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Iraq would be compensated with an equivalent quantity of Iranian crude to be exported from the Persian Gulf.
Iraq would be compensated with an equivalent quantity of Iranian crude to be exported from the Persian Gulf.

Zanganeh, Luaibi Discuss Oil Swap Deal in Vienna

Zanganeh, Luaibi Discuss Oil Swap Deal in Vienna

Oil Minister Bijan Namdar Zanganeh met with his Iraqi counterpart Jabbar al-Luaibi in Vienna late Thursday for the latest round of talks on the terms of a crude swap deal that will help supply some of Iran's refineries with feedstock and unlock Iraq's shut-in crude at Kirkuk.
"The first phase of the swap deal will involve trucking crude from Iraq's northern Kirkuk field, followed by the construction of a pipeline in the second phase," Zanganeh told journalists after the meeting that took place following an OPEC meeting to discuss global crude cuts, Platts reported.
The pipeline will be installed between Iran's Tang Fani pumping station in the southwest and Iraq's Kirkuk field.
"For the second phase, we need to sign a contract for studies. A consultant has been chosen and the service description should be decided. From Tang Fani, the oil can go both to northern refineries or go south and then reaches exports lines," Zanganeh said.
"I hope we sign the deal next week for the truck transfer, so we can slowly start the oil imports [and] raise it to 60,000 barrels per day. The important thing is to start the work and this relationship, which is a strategic one between Iran and Iraq, is established."
Zanganeh said the pipeline, funded by both governments, will be roughly 200 km long in Iraq and about the same in Iran, and should not take more than two years to come into operation.
Luaibi explained the idea behind the swap deal, which would see Kirkuk oil refined in Iran, while Iraq would be compensated with an equivalent quantity of Iranian crude to be exported from the southern Persian Gulf terminals.
Trucking is intended to start at 15,000 bpd and cap at 30,000 bpd, but Luaibi said it could increase to 60,000 bpd.
Formulas for the equivalent quantities, because the Kirkuk grade and Iran's export grades are different, still need to be worked out.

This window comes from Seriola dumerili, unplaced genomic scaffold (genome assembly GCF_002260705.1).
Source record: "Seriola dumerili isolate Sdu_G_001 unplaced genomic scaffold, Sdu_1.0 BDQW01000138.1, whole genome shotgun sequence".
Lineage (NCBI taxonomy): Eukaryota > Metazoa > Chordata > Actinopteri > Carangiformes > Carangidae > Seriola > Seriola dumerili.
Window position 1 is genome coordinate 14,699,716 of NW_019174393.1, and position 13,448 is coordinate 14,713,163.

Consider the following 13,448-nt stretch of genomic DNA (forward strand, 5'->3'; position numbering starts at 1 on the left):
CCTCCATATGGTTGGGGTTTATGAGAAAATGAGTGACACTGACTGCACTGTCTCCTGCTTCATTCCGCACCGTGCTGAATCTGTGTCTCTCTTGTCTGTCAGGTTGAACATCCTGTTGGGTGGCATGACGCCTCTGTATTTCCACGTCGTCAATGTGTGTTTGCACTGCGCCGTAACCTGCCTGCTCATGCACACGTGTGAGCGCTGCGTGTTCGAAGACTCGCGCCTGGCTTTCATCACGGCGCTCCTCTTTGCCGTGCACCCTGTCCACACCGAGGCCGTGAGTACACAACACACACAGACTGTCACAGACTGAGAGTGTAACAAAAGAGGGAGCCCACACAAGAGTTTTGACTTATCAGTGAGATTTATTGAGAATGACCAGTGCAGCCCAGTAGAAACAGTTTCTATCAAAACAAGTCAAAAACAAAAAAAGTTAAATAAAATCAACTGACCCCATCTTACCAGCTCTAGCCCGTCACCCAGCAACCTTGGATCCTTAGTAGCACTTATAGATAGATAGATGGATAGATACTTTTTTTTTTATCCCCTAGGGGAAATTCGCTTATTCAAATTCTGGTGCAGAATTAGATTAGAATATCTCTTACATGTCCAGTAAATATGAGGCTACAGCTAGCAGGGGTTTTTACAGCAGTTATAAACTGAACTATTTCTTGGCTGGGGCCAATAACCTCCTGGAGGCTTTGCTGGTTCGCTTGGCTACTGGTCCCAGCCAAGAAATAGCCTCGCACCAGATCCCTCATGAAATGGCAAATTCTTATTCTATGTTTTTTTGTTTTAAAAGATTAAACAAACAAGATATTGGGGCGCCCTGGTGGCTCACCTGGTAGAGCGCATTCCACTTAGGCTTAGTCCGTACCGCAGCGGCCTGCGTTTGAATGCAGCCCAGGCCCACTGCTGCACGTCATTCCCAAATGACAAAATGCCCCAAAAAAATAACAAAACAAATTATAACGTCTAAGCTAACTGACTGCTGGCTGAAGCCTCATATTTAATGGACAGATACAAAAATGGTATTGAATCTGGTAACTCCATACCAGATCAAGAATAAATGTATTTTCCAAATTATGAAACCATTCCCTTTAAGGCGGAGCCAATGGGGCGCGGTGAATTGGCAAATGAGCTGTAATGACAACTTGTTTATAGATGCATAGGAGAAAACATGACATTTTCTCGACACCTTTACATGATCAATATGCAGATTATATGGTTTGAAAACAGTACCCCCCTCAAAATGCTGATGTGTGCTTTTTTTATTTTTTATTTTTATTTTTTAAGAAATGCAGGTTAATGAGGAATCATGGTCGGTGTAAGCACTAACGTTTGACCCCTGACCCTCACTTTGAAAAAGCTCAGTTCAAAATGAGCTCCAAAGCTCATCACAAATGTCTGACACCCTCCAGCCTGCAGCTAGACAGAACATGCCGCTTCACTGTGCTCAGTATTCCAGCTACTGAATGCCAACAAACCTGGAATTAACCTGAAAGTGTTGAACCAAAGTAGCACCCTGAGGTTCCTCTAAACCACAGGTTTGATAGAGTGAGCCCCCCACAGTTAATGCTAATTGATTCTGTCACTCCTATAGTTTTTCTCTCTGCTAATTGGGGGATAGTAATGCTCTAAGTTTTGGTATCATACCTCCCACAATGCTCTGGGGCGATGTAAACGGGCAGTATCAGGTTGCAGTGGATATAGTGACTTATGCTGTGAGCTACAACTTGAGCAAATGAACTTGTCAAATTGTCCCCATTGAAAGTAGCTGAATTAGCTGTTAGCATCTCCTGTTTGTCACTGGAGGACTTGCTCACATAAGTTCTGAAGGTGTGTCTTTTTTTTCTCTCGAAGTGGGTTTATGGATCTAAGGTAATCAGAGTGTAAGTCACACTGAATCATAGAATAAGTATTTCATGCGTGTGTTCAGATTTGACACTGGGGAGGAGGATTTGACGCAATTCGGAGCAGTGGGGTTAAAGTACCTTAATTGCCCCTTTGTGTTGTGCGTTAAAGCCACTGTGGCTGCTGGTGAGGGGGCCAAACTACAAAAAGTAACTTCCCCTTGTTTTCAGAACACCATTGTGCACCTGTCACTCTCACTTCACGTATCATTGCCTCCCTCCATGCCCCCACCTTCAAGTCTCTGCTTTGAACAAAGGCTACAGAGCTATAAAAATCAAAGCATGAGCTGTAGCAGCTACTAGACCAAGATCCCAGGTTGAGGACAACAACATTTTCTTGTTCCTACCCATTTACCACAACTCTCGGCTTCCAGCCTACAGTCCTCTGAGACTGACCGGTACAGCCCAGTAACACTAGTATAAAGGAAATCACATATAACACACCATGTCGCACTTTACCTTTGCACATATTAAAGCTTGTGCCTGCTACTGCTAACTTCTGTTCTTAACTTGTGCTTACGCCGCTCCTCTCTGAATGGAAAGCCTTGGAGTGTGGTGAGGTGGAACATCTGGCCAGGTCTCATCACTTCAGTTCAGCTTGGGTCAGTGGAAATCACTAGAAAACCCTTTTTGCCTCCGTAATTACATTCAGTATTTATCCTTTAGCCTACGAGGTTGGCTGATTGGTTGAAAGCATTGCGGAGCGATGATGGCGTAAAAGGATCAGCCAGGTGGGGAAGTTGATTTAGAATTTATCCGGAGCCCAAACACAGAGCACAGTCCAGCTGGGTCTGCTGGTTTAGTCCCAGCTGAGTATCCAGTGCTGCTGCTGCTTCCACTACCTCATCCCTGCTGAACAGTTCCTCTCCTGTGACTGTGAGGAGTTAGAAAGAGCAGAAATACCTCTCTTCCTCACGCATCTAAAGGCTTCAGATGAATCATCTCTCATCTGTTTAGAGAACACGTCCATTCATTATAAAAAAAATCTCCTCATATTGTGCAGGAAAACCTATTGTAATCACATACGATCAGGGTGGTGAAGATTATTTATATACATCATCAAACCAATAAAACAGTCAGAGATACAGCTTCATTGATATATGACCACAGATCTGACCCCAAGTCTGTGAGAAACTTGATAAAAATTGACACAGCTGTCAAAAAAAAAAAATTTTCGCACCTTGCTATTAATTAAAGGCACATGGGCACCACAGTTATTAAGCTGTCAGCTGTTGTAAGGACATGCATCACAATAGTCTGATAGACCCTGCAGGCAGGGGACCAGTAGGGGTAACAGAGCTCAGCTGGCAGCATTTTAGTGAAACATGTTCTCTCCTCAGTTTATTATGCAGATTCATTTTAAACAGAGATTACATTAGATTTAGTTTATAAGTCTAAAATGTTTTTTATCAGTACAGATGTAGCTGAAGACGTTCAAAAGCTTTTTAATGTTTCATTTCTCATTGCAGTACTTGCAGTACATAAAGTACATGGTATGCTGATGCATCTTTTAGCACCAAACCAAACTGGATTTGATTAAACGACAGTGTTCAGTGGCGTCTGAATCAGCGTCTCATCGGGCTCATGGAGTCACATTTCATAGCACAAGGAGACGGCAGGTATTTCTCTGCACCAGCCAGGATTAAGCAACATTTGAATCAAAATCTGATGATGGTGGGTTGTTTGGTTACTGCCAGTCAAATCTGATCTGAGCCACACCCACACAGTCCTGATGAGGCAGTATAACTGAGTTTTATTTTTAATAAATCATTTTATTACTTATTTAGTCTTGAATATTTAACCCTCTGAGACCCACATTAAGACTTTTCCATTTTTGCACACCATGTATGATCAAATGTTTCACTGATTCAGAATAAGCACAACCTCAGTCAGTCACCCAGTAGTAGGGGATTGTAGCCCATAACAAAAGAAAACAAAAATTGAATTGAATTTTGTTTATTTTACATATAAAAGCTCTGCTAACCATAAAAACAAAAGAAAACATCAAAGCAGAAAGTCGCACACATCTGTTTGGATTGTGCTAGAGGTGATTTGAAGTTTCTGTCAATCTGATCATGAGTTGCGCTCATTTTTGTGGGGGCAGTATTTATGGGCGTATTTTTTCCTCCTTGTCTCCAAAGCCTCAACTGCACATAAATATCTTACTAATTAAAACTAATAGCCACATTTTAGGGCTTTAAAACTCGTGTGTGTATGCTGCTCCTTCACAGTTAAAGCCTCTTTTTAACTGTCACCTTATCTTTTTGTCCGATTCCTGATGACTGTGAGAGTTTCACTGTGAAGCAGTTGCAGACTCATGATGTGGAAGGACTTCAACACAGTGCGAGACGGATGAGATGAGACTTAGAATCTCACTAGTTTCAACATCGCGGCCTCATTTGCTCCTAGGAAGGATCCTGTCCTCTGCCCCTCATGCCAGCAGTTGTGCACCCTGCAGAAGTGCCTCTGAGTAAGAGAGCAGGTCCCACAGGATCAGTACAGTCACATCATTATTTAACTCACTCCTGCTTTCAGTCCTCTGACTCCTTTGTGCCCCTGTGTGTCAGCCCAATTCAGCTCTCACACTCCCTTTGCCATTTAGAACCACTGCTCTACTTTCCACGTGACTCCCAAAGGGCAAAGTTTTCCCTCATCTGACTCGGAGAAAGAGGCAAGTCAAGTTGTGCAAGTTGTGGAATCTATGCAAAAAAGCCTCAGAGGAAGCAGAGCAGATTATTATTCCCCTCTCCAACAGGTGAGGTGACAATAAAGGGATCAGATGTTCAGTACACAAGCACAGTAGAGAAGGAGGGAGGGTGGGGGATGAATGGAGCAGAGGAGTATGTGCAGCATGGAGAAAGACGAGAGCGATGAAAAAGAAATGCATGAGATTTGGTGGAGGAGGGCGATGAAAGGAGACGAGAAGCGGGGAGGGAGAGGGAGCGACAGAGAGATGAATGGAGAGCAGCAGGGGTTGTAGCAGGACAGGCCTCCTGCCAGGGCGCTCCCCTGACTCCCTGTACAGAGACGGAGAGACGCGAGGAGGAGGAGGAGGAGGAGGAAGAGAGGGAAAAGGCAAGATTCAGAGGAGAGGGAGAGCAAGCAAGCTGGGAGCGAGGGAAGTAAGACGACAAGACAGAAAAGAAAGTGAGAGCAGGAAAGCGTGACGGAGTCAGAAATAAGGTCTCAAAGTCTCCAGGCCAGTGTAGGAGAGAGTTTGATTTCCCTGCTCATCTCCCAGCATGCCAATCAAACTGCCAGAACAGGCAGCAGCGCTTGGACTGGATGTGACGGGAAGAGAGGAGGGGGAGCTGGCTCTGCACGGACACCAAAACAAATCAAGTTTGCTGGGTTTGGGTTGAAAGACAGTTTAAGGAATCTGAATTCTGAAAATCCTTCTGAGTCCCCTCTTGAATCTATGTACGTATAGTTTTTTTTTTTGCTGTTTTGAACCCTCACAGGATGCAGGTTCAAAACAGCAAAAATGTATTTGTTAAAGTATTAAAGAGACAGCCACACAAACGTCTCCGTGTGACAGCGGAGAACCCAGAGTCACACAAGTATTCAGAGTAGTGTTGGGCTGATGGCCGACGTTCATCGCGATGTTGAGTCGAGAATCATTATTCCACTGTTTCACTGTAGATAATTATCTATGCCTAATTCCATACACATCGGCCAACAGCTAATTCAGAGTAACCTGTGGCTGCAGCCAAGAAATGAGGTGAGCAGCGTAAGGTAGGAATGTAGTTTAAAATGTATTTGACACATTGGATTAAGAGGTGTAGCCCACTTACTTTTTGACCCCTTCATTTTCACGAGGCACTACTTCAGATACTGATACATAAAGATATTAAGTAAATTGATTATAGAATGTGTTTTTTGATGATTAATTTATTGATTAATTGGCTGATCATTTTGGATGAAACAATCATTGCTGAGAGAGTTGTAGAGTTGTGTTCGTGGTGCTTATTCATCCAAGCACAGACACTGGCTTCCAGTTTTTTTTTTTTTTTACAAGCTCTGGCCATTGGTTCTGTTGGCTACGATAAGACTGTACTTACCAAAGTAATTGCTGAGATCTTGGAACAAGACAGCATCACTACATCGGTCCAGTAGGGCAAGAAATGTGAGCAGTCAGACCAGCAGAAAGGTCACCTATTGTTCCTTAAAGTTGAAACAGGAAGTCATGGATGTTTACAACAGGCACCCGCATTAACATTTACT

The agreement was first announced earlier this month, following the Iraqi government's retaking of oilfields that the semi-autonomous Kurdistan region appropriated in 2014.
Iraq has been in talks with Iran for a year over building an export pipeline and the trucking deal could either be an easy win to monetize that stranded crude or a stopgap measure before the pipeline is built.

--- US Sanctions
Zanganeh also said in Vienna on Thursday that energy-related firms from the US are the main losers of sanctions imposed on Iran, stressing that the US policy toward Iran is both confusing and self-defeating.
"I don't understand why US companies cannot enter the Iranian market. They cannot get involved in the biggest oil projects in the world, taking place here in Iran," he was quoted as saying by CNBC.
In 2016, restrictions previously imposed against Iran's nuclear program were removed, but Washington has continued to bar American citizens and companies from most forms of investment or trade with the country.
Zanganeh said Iran had "no difficulty" with US expertise or capital and that his country needed billions of dollars of investment to complete several major projects designed to ramp up Iranian oil output.
The OPEC veteran said the US restrictions had not prevented companies from other nations signing up to invest.
"So far, everything is going well. We hope we can sign some contracts before the end of this Iranian year," he said.
Zanganeh said contracts for oil infrastructure development were typically around three years long and would not be greatly affected by any OPEC agreement made at the current meeting.
Earlier on Thursday, when asked about the prospect of extending a deal to cut crude supplies by six or nine months, Zanganeh said the nine-month proposal is "better", adding that the longer the term of the deal, "the more the market will be stabilized."
He said most OPEC members are happy with the price range of $60-65 per barrel.

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